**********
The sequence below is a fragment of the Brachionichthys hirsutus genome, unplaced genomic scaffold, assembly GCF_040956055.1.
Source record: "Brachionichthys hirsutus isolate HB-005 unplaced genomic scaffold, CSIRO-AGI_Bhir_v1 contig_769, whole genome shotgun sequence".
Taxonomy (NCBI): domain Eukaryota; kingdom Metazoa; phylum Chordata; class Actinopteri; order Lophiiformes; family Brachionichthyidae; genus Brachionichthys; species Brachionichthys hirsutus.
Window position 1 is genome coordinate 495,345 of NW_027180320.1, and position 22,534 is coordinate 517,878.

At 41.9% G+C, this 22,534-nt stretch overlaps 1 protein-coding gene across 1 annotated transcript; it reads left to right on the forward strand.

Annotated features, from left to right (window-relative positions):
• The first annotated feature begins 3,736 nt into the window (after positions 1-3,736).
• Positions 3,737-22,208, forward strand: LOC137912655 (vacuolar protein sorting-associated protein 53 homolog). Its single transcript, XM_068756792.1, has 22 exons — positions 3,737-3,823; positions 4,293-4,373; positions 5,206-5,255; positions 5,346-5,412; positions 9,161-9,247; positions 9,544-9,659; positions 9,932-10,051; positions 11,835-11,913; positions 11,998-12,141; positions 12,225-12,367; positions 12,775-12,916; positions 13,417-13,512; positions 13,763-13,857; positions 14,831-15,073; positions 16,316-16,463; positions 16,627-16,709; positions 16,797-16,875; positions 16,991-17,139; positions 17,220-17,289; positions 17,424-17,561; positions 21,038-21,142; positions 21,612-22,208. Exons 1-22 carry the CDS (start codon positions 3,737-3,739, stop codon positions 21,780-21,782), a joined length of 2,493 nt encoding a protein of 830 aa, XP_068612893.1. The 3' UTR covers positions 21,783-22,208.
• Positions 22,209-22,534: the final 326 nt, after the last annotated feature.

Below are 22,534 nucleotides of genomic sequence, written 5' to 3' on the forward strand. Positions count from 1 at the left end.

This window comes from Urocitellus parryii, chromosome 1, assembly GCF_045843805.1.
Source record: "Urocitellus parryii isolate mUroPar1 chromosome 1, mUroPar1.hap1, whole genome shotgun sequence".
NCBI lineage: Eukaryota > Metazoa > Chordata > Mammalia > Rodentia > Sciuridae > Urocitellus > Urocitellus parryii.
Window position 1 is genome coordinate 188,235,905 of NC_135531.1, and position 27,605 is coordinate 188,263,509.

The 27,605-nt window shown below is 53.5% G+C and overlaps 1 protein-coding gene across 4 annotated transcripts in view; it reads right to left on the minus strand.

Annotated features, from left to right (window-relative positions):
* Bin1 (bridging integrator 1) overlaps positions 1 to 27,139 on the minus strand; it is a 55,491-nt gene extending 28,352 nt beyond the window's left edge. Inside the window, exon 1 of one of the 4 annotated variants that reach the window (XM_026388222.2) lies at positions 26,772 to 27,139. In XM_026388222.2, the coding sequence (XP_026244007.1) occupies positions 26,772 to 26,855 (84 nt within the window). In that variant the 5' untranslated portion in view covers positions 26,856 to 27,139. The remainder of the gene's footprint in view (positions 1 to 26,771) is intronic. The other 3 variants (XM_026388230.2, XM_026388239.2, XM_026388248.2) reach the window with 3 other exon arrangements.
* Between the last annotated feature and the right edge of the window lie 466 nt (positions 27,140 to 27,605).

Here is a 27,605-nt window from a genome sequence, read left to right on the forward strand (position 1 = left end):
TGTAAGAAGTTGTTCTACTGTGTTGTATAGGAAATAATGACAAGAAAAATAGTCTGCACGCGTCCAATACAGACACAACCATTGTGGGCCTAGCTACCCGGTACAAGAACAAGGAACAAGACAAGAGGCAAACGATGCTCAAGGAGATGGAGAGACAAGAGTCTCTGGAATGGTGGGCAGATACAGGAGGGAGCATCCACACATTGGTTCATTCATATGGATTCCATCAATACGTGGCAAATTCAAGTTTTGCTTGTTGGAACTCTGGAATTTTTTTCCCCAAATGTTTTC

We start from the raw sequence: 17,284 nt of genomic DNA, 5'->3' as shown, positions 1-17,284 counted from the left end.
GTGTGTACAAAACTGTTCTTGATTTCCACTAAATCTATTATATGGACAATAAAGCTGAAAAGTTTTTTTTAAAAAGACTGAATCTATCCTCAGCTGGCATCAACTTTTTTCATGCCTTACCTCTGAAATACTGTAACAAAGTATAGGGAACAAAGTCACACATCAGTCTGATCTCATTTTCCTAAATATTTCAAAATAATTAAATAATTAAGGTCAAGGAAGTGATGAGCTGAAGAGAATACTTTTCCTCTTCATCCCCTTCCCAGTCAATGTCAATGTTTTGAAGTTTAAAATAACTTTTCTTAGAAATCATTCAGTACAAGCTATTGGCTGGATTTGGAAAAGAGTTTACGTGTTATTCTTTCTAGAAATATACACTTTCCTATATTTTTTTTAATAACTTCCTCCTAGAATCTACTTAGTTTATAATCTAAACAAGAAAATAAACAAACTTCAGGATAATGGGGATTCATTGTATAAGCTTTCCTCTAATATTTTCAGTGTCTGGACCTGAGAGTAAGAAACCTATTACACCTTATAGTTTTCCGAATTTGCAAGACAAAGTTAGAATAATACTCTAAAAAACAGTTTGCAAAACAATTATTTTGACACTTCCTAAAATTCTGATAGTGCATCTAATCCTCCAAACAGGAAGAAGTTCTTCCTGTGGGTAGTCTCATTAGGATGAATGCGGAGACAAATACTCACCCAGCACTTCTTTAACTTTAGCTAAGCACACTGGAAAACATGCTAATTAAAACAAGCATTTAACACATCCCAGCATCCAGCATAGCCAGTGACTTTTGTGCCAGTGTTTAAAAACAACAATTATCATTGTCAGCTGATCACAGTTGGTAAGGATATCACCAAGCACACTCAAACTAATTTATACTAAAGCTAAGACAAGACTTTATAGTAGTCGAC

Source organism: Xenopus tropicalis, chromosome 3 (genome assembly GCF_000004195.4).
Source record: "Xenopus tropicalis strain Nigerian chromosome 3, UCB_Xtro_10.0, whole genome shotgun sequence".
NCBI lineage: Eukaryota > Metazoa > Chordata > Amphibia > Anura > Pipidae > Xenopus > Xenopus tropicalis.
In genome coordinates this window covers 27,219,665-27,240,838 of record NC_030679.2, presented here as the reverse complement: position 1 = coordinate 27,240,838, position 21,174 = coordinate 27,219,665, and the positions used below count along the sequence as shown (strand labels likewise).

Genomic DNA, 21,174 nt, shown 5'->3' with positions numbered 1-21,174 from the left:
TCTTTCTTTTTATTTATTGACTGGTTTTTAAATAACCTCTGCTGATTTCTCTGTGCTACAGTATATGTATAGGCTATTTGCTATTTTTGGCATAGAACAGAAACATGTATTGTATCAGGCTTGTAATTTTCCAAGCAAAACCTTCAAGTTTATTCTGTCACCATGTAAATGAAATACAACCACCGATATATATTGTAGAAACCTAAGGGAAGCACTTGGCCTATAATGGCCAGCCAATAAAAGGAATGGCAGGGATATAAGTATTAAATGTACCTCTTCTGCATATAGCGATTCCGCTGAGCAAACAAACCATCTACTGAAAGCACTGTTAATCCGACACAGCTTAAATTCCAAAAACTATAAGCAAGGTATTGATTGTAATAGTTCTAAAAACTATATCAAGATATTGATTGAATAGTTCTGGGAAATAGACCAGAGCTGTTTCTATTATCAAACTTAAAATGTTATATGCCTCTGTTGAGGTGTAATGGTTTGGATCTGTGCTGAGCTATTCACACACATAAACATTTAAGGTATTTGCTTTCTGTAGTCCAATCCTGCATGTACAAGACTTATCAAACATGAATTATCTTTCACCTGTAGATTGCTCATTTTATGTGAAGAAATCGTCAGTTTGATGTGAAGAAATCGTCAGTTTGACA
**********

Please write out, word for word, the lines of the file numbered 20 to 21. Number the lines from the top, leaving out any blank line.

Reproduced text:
TGTAAGAAGTTGTTCTACTGTGTTGTATAGGAAATAATGACAAGAAAAATAGTCTGCACGCGTCCAATACAGACACAACCATTGTGGGCCTAGCTACCCGGTACAAGAACAAGGAACAAGACAAGAGGCAAACGATGCTCAAGGAGATGGAGAGACAAGAGTCTCTGGAATGGTGGGCAGATACAGGAGGGAGCATCCACACATTGGTTCATTCATATGGATTCCATCAATACGTGGCAAATTCAAGTTTTGCTTGTTGGAACTCTGGAATTTTTTTCCCCAAATGTTTTC

We start from the raw sequence: 17,284 nt of genomic DNA, 5'->3' as shown, positions 1-17,284 counted from the left end.